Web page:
The key to the liposuction exam is to determine exactly what is causing the problem. Some problems can be treated with liposuction while other require removal of excess skin. Sometimes a combination of the two is best. This section will help you decide what is best for you.
What areas do NOT respond well to liposuction?
This web site is designed to educate you so that your plastic surgery experience achieves yours goals. Part of our responsibility is to make sure that your goals are realistic. With this in mind we will first outline which patients are not good candidates for liposuction.
Not all areas respond well to liposuction. Most people feel that if they have a fatty area it can just be sucked away and the problem will be solved. This is not the case. There are other issues that must be considered.
Redundant skin usually is best treated with removal. This is especially true with medial thigh, and arms, and often abdomen. If liposuction is done in these cases then a poor result is likely. When the fat is removed, the loose skin becomes even looser often with waviness because the skin does not have the ability to recoil. This elastic skin contraction is extremely important and is elaborated on throughout this section.
Poor Quality Skin
The entire basis of liposuction depends of skin contraction. Poor quality skin does not have this ability. Poor quality skin is identified by stretch marks, cellulite, scars, age, and a certain thin dermis feel that only your plastic surgeon can determine.
Stretch marks show that the skin does not have much elastin, which is necessary for the skin to contract. Therefore, after the skin has been stretched (i.e. pregnancy or weight gain) it cannot recoil back. The skin essentially forms scars that are represented by stretch marks. These scars have no capacity to contract.
Unfortunately, cellulite also responds poorly to liposuction. Ironically, this is why some women want liposuction in the first place. Cellulite is skin that has fat in the subcutaneous areas separated by fibrous septa. These septa break the fat into compartments. Sometimes, when this fat is removed the cellulite can become more prominent. Currently, there are no good answers to this problem but certainly muscle tone and proper diet help.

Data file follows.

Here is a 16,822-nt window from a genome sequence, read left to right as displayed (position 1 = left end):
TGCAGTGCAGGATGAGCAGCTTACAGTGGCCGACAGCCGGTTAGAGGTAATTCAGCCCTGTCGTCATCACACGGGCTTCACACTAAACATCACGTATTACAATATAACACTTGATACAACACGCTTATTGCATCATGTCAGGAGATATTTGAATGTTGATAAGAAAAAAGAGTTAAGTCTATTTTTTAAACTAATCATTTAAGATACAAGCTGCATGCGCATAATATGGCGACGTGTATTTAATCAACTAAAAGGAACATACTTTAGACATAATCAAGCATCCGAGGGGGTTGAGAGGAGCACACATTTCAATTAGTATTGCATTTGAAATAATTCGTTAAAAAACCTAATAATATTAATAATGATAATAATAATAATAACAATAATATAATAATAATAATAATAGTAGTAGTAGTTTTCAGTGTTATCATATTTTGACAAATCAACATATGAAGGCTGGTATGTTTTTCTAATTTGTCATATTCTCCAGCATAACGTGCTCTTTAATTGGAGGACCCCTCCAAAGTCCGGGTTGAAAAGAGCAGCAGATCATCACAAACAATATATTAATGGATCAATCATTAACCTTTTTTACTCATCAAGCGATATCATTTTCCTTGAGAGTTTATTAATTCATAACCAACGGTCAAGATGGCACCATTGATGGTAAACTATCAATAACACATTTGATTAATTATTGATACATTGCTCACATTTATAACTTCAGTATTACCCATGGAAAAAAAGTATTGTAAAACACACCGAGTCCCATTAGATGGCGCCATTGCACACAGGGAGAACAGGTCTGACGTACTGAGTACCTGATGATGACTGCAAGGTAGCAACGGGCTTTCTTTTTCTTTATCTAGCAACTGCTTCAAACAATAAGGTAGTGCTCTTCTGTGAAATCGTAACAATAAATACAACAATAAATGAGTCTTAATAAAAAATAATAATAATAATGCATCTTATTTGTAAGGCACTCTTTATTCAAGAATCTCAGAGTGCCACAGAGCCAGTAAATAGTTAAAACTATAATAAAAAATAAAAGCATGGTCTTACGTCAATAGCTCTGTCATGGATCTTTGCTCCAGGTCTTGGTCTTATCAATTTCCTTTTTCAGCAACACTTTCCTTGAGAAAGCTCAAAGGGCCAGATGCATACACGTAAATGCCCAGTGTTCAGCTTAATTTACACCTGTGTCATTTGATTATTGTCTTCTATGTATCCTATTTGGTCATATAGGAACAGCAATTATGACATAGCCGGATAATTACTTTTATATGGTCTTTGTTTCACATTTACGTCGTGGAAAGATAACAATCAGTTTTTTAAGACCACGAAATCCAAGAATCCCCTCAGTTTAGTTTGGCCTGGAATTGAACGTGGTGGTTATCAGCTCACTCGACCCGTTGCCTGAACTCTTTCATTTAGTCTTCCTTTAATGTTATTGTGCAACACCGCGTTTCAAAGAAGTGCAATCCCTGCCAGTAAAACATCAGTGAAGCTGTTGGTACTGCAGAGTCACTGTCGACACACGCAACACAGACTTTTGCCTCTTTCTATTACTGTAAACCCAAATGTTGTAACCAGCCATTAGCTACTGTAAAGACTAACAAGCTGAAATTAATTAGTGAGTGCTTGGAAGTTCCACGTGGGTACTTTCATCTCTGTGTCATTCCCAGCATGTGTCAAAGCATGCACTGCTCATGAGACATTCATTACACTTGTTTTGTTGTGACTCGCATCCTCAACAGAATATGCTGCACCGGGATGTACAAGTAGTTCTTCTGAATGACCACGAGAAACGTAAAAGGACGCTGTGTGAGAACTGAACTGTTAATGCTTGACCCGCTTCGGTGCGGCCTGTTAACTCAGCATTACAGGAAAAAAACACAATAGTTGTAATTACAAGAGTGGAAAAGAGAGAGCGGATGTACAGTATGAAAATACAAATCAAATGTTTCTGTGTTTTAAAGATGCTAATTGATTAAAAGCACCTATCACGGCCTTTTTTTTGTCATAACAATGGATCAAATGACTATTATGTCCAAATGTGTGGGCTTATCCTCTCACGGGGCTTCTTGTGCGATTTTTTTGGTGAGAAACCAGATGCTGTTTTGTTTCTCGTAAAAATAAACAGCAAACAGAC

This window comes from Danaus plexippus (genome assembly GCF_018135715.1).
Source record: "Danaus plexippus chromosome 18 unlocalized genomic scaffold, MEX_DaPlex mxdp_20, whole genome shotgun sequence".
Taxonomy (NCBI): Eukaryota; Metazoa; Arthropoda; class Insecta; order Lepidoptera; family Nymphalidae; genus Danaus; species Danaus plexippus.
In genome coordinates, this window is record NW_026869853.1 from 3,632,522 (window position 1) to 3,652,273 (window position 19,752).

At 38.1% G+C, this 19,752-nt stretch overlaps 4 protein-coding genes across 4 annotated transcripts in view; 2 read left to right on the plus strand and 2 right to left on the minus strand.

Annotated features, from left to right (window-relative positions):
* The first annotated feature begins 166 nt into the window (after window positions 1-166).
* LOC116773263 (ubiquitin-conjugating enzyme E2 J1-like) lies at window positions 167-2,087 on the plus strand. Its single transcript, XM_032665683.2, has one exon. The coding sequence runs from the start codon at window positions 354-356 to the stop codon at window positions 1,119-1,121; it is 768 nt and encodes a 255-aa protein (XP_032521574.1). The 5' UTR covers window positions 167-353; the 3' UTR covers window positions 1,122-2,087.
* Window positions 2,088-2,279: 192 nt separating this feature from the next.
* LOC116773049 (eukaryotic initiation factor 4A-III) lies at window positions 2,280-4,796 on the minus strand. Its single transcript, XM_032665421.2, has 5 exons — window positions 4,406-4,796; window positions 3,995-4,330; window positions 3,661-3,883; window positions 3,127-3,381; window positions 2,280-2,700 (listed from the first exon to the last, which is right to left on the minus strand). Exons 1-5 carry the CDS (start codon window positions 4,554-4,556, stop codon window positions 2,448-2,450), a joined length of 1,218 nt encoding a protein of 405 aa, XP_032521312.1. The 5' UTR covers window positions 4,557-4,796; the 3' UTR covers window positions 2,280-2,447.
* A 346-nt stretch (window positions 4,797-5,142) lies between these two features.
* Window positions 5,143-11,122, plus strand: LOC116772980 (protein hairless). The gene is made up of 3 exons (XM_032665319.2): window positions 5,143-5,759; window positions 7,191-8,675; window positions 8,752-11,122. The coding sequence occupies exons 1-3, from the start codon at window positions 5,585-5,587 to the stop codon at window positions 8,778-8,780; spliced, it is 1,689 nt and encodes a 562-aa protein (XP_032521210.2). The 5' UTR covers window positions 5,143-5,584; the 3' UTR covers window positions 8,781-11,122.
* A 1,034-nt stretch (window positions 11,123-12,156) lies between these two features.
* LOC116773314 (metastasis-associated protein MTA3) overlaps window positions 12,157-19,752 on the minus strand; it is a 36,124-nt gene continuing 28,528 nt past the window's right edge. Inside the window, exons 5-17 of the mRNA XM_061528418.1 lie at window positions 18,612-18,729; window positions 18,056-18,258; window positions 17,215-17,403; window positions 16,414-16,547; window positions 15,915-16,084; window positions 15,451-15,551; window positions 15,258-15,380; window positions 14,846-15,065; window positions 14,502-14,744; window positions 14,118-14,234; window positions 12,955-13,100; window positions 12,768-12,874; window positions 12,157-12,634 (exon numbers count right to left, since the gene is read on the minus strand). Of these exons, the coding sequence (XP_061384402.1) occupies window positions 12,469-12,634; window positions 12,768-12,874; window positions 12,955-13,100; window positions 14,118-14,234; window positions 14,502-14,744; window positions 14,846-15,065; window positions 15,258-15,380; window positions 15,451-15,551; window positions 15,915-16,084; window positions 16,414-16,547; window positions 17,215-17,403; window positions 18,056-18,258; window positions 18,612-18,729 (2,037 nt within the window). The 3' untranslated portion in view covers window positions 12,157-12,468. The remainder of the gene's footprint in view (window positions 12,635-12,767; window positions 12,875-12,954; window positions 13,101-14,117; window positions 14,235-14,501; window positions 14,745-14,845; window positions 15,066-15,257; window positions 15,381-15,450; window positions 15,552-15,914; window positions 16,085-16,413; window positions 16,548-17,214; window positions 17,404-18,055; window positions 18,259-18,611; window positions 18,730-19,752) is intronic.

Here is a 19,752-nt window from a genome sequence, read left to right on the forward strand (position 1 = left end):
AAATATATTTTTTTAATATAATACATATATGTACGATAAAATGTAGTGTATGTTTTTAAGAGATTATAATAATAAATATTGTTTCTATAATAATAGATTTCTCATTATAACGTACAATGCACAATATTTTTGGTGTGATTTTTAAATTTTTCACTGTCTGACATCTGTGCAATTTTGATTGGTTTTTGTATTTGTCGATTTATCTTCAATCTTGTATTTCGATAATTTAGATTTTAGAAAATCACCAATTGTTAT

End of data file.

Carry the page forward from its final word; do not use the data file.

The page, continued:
Scar tissue is devoid of elastin. It has NO ability to contract. Areas with scars are often best revised. Since a scar is already there a good plastic surgeon can perform a scar revision that will result in a less conspicuous scar. As a bonus, a skin and fat removal can be done at the same time, thus, creating a win-win situation.
Notice how the title is Aged Skin and not a specific age. This is because different people's skin age differently. Amazingly, even skin on different areas of the same person age differently. The bottom line is that the older the patient is, the more likely is he/she to benefit from skin excision than liposuction. The good news is that older skin forms thinner, less visible scars than younger skin.
Thin Dermis Areas
Once again, skin contraction depends on elastin within the dermis. Areas that have a thin dermis do not have much elastin. Areas that are notorious for thin dermis are the medial thigh, and the inner arms. Pinch these areas and feel for yourself. This is why a medial thigh lift or arm lift is usually a better choice. An exception to this is the young patient with thick, elastic skin in these areas.
This is almost exclusively a male concern. The problem is that this fat is NOT subcutaneous fat that is amenable to liposuction. This fat is under the muscle within the abdomen itself. It is hard, therefore, pinching it is difficult. Because it is intra-abdominal it is not accessible to liposuction and can only be lost by diet and exercise.
Liposuction is not meant to be a weight loss procedure. In fact, most plastic surgeons will limit the amount of fat removed so that patient safety is maintained. Many will not exceed 5000 cc's (11 lbs. ) in one operation. The fact is, massive liposuction often leads to skin waviness as well as skin sag. Skin excision is often a better way to go.